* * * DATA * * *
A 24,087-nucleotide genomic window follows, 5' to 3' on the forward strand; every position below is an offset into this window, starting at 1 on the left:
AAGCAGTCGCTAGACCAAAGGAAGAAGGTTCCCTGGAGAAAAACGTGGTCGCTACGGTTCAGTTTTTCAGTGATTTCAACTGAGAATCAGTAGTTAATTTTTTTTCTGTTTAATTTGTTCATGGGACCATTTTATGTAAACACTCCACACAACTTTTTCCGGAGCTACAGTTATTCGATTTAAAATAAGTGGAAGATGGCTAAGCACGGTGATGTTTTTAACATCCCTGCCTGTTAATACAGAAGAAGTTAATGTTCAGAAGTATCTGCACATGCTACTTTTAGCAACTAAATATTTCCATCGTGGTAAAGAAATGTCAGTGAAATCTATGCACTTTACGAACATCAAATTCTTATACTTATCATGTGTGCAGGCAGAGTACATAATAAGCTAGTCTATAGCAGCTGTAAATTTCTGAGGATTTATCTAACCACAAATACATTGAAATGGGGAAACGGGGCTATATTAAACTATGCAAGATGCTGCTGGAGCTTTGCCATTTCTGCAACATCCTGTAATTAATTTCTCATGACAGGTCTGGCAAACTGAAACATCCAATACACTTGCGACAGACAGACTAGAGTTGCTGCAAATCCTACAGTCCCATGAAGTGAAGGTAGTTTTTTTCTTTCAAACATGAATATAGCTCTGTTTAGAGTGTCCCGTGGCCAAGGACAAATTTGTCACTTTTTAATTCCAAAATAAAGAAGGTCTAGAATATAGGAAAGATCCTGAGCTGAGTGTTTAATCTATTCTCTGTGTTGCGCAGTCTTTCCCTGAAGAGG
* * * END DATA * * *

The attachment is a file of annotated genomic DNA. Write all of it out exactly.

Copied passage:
A 24,087-nucleotide genomic window follows, 5' to 3' on the forward strand; every position below is an offset into this window, starting at 1 on the left:
AAGCAGTCGCTAGACCAAAGGAAGAAGGTTCCCTGGAGAAAAACGTGGTCGCTACGGTTCAGTTTTTCAGTGATTTCAACTGAGAATCAGTAGTTAATTTTTTTTCTGTTTAATTTGTTCATGGGACCATTTTATGTAAACACTCCACACAACTTTTTCCGGAGCTACAGTTATTCGATTTAAAATAAGTGGAAGATGGCTAAGCACGGTGATGTTTTTAACATCCCTGCCTGTTAATACAGAAGAAGTTAATGTTCAGAAGTATCTGCACATGCTACTTTTAGCAACTAAATATTTCCATCGTGGTAAAGAAATGTCAGTGAAATCTATGCACTTTACGAACATCAAATTCTTATACTTATCATGTGTGCAGGCAGAGTACATAATAAGCTAGTCTATAGCAGCTGTAAATTTCTGAGGATTTATCTAACCACAAATACATTGAAATGGGGAAACGGGGCTATATTAAACTATGCAAGATGCTGCTGGAGCTTTGCCATTTCTGCAACATCCTGTAATTAATTTCTCATGACAGGTCTGGCAAACTGAAACATCCAATACACTTGCGACAGACAGACTAGAGTTGCTGCAAATCCTACAGTCCCATGAAGTGAAGGTAGTTTTTTTCTTTCAAACATGAATATAGCTCTGTTTAGAGTGTCCCGTGGCCAAGGACAAATTTGTCACTTTTTAATTCCAAAATAAAGAAGGTCTAGAATATAGGAAAGATCCTGAGCTGAGTGTTTAATCTATTCTCTGTGTTGCGCAGTCTTTCCCTGAAGAGG